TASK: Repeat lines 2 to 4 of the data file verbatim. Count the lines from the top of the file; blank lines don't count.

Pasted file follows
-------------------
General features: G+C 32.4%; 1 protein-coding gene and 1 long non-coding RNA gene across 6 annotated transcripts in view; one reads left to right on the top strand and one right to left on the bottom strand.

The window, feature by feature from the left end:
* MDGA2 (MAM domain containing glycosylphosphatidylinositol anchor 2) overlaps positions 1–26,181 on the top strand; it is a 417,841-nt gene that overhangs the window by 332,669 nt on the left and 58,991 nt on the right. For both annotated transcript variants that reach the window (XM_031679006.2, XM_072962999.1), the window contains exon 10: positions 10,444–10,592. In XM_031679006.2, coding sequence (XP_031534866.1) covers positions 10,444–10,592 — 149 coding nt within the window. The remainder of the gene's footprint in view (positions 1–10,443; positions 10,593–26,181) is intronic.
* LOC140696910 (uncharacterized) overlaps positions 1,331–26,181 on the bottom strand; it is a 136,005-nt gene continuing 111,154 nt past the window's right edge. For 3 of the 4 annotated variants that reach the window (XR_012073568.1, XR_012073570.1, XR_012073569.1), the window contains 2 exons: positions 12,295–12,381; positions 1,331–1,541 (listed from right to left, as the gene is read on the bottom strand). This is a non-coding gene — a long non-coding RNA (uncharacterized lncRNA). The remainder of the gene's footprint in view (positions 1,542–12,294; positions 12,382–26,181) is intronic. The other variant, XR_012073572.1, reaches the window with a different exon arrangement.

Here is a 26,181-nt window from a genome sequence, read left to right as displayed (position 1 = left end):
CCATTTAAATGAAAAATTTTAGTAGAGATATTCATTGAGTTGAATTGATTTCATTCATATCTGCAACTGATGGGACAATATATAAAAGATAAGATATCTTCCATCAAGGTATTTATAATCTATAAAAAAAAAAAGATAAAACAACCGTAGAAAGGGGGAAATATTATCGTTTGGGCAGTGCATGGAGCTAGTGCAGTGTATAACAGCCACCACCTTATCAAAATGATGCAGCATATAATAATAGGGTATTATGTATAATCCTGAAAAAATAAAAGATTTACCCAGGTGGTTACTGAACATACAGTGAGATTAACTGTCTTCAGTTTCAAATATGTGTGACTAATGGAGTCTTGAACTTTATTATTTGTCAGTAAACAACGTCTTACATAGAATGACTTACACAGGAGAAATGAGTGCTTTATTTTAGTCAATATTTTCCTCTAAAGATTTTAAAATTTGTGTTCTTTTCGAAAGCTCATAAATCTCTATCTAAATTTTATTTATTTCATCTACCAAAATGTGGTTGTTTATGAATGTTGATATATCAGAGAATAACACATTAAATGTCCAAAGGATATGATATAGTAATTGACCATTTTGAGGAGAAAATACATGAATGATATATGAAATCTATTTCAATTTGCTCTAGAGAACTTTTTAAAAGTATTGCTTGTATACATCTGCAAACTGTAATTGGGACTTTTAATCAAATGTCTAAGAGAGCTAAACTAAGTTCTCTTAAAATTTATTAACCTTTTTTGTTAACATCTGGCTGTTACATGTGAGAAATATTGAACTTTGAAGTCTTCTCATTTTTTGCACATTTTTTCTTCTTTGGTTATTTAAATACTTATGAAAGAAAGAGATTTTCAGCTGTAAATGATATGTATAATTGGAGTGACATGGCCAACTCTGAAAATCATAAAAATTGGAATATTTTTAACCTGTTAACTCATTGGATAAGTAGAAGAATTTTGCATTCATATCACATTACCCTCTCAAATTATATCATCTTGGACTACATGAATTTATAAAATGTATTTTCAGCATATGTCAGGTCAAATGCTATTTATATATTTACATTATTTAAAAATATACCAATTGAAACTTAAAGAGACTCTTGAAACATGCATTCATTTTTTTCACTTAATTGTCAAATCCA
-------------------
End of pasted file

The window, feature by feature from the left end:
* MDGA2 (MAM domain containing glycosylphosphatidylinositol anchor 2) overlaps positions 1–26,181 on the top strand; it is a 417,841-nt gene that overhangs the window by 332,669 nt on the left and 58,991 nt on the right. For both annotated transcript variants that reach the window (XM_031679006.2, XM_072962999.1), the window contains exon 10: positions 10,444–10,592. In XM_031679006.2, coding sequence (XP_031534866.1) covers positions 10,444–10,592 — 149 coding nt within the window. The remainder of the gene's footprint in view (positions 1–10,443; positions 10,593–26,181) is intronic.
* LOC140696910 (uncharacterized) overlaps positions 1,331–26,181 on the bottom strand; it is a 136,005-nt gene continuing 111,154 nt past the window's right edge. For 3 of the 4 annotated variants that reach the window (XR_012073568.1, XR_012073570.1, XR_012073569.1), the window contains 2 exons: positions 12,295–12,381; positions 1,331–1,541 (listed from right to left, as the gene is read on the bottom strand). This is a non-coding gene — a long non-coding RNA (uncharacterized lncRNA). The remainder of the gene's footprint in view (positions 1,542–12,294; positions 12,382–26,181) is intronic. The other variant, XR_012073572.1, reaches the window with a different exon arrangement.